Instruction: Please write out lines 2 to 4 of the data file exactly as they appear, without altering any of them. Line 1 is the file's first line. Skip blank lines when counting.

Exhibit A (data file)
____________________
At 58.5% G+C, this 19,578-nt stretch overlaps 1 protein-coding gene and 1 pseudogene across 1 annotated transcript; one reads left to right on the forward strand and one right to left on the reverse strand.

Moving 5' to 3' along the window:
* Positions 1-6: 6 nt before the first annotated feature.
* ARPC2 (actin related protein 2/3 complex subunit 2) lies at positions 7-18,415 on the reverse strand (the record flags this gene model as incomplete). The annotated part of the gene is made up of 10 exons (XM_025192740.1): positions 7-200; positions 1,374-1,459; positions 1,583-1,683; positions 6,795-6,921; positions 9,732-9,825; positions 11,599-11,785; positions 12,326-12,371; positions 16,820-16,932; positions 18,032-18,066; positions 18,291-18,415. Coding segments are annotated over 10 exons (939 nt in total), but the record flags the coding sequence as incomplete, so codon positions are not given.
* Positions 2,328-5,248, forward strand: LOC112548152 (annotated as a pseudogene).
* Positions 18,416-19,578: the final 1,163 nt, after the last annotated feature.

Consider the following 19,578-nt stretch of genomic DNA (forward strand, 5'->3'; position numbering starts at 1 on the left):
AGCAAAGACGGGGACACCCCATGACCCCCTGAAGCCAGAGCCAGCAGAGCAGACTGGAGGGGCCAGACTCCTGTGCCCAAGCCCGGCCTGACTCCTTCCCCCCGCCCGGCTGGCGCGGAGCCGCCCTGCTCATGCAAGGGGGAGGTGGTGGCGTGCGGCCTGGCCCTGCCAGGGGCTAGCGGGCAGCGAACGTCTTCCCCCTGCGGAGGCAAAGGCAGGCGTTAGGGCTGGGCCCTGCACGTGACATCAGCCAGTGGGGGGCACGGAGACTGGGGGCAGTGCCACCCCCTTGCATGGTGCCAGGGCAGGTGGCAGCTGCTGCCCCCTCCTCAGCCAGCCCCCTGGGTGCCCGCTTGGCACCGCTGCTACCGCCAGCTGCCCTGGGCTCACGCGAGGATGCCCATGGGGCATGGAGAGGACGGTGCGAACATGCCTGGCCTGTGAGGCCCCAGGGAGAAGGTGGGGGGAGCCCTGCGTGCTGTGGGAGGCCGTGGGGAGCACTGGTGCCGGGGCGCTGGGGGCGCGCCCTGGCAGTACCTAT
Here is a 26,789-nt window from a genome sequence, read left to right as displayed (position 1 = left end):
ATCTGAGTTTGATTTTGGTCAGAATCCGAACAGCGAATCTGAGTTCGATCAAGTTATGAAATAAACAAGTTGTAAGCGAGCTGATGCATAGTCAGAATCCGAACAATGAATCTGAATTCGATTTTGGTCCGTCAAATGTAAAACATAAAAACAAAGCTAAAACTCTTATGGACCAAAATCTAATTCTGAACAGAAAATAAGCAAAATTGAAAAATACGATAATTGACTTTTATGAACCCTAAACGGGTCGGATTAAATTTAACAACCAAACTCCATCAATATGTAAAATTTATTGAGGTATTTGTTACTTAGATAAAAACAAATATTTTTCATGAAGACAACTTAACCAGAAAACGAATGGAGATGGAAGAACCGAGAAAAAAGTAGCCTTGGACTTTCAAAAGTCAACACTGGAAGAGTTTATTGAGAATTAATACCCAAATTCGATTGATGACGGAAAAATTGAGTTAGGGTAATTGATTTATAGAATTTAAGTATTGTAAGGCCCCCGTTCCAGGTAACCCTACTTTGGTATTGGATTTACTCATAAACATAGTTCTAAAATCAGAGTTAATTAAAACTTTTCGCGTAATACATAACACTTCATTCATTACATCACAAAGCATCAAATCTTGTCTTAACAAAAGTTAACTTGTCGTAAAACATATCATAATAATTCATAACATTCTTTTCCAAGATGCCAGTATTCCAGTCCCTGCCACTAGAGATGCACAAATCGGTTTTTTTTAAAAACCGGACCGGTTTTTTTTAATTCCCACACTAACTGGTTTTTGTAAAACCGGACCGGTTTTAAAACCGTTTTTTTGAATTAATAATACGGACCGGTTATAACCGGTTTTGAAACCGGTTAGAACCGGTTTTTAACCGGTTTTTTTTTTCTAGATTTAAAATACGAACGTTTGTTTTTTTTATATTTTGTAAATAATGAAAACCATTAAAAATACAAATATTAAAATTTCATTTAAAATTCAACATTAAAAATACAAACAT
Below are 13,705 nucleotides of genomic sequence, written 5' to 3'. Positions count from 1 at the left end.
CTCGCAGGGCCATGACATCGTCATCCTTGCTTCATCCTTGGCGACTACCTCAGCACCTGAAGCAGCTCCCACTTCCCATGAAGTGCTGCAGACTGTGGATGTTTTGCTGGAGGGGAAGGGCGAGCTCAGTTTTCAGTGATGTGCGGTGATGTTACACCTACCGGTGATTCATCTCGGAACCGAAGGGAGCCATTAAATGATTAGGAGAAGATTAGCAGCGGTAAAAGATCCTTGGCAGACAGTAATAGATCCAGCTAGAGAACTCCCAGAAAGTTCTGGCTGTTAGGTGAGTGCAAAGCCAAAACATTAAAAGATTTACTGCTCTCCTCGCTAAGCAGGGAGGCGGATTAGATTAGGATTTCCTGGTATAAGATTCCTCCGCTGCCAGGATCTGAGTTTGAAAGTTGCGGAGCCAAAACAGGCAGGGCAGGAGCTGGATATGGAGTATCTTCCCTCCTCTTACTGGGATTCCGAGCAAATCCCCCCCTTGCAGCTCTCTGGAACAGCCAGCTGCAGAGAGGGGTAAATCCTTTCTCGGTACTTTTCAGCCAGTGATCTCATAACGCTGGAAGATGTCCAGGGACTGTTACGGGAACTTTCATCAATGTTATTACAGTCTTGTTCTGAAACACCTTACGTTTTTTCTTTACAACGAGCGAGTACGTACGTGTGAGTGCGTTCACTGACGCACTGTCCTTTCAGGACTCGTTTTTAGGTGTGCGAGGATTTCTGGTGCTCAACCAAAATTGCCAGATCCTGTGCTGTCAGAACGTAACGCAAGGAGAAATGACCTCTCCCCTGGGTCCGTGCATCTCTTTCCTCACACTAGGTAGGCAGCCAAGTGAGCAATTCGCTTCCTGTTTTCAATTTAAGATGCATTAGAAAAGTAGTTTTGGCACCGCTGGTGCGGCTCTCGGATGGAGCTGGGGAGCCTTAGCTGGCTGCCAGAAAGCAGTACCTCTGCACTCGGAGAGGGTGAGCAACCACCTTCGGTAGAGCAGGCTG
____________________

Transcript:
Moving 5' to 3' along the window:
* Positions 1-6: 6 nt before the first annotated feature.
* ARPC2 (actin related protein 2/3 complex subunit 2) lies at positions 7-18,415 on the reverse strand (the record flags this gene model as incomplete). The annotated part of the gene is made up of 10 exons (XM_025192740.1): positions 7-200; positions 1,374-1,459; positions 1,583-1,683; positions 6,795-6,921; positions 9,732-9,825; positions 11,599-11,785; positions 12,326-12,371; positions 16,820-16,932; positions 18,032-18,066; positions 18,291-18,415. Coding segments are annotated over 10 exons (939 nt in total), but the record flags the coding sequence as incomplete, so codon positions are not given.